Parental Controls

Armstrong Television Plus includes parental controls that allow you to restrict the viewing by rating.

Learn how to set up parental controls for EXP and DVR.

Television Best Practices for Parents

  • Limit your kid’s media time to no more than two hours a day.
  • Keep your televisions in central locations, not your kids’ bedrooms.
  • Monitor the programming that your kids watch.
  • When possible, watch TV with your kids and discuss the content as you go, especially during commercial breaks.
  • Use your PVRs to your advantage.
  • Record educational programming to watch with your kids.
  • Record shows that may be inappropriate for your kids to watch, so that you can watch them later when they are not around.
  • For children age two to five, pick programs that have a linear plotline over “variety” shows; they are a lot easier to follow.
  • Try to prescreen shows for children six to ten or do your homework about what they are watching. 
  • Opt for educational programming.
  • Walk the talk – when your kids are around, be sure to practice the same television guidelines that you have set for them.

Children’s Television Act

Congress enacted the Children’s Television Act (CTA) in 1990.  The purpose of the CTA is to ensure certain guidelines are met for all programming targeted at children.  The act was also meant to increase the amount of educational and informational programming geared for children.  Under the CTA educational and informational programming is called Core Programming, which consists of programs that are at least 30 minutes in length, that are aired between the hours of 7:00 am and 10:00 pm, and that are a regularly scheduled weekly program.  The FCC requires that stations “provide parents and consumers with advance information about core programs being aired, define the type of programs that qualify as core programs, and air at least three hours per week of core educational programming.”  Core Programming is labeled E/I for educational and informational.

   

Television Ratings

At the beginning of a program, the rating appears in the upper left-hand corner of your television screen.  You can also check the rating of a program by pressing the “Info” button with your PVR or digital set top box.  The rating appears in the upper right-hand corner of the information bar.  The ratings are a black box with two to three lines of letters.  The first line is always “TV” for TV ratings.  The second line indicates the appropriate audience age for viewing the programming.  The third line, if it exists, is a content label.  The chart below lists and explains all of the possible ratings and content labels.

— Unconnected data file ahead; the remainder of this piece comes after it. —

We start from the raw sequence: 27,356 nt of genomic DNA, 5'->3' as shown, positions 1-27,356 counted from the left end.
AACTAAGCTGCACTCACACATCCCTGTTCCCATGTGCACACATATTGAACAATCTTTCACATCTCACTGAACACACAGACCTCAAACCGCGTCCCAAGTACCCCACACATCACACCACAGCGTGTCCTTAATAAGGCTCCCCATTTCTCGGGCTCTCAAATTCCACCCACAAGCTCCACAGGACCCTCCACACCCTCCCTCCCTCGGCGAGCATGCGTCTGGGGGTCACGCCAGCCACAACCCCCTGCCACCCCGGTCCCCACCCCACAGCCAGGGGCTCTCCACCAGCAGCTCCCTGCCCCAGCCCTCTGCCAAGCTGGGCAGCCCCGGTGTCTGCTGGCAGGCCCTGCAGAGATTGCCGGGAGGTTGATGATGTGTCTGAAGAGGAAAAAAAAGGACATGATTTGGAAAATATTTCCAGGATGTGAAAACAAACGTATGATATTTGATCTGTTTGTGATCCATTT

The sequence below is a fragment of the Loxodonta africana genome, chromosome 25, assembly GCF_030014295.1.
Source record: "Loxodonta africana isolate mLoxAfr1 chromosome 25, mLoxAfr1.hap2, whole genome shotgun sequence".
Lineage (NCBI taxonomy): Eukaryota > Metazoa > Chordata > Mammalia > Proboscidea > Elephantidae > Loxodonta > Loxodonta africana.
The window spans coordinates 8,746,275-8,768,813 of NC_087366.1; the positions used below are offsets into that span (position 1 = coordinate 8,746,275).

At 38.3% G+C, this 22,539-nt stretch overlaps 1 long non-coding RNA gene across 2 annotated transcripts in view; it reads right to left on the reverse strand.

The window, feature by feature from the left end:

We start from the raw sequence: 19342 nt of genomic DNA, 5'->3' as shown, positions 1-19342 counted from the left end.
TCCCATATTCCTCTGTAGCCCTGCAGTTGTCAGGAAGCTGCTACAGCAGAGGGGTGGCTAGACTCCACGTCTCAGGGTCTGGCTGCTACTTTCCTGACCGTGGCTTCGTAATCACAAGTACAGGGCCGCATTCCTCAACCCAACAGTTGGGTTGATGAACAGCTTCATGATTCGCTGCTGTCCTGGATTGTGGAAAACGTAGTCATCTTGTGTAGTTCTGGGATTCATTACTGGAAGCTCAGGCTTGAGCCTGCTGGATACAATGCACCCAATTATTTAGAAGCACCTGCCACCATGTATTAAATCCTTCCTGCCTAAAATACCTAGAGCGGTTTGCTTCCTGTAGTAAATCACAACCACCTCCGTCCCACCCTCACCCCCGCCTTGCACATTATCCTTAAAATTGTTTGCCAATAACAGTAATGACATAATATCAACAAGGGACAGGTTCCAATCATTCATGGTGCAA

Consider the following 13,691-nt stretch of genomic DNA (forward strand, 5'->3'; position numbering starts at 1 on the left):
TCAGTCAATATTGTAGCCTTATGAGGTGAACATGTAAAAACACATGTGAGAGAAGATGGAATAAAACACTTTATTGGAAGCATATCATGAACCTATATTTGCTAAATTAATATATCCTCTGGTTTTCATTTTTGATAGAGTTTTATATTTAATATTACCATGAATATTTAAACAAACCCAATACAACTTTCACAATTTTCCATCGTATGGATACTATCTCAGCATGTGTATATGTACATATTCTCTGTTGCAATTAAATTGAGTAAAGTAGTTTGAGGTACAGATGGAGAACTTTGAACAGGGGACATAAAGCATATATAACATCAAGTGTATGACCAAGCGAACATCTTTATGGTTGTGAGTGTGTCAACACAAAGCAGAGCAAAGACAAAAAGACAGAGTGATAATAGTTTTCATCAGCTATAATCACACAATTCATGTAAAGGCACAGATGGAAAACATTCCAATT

Television Ratings

Broadcast networks and cable television networks rate programs by episode.  So it is possible for programs to have different ratings from week to week.  Movies that have been modified for television broadcast receive a TV rating based on their edited content.  However, uncut movies on premium channels do not receive a TV rating because they carry their standard Motion Picture Association of America (MPAA) rating.

The V-Chip

The V-Chip is a device built into all televisions with a 13 inch screen or larger, that were manufactured after January 2000.  The V-Chip blocks television programming based on its content rating and the setting you establish.  You must manually activate the V-Chip and set up the rating level from which you want to block.  You can program your V-Chip using your television’s on-screen menu options or by following the instructions in your television owner’s manual.  The process varies between different types of televisions.  When you activate your V-Chip, you set up a parental lock code, which acts as a password for your V-Chip settings and ensures that your children cannot change your settings.  You can use the V-Chip to set up blocks by age-appropriate category, specific content labels, and even MPAA ratings.  Whatever rating you choose to block from, the V-Chip will block that rating and every rating above it.  For example, if you choose to block all TV14 programming, your V-Chip will not allow you to view any programming rated TV14 or TVMA on that television.  You could refine your block to only TV14-L so only programming rated TV14-L or TVMA-L would be blocked

Common Sense Media

The Common Sense Media web site is designed for parents to access reviews and share comments about movies, television shows, books, video games, music, and even websites.  There is also a wealth of parenting tips for the media world.  They use a very easy to understand rating system that consists of:

means the offering is age appropriate.
means we don't recommend it for the age of
kids most likely to want to play it, see it, or hear it.
means "know your kid." What's right for one
7-year-old may be all wrong for another.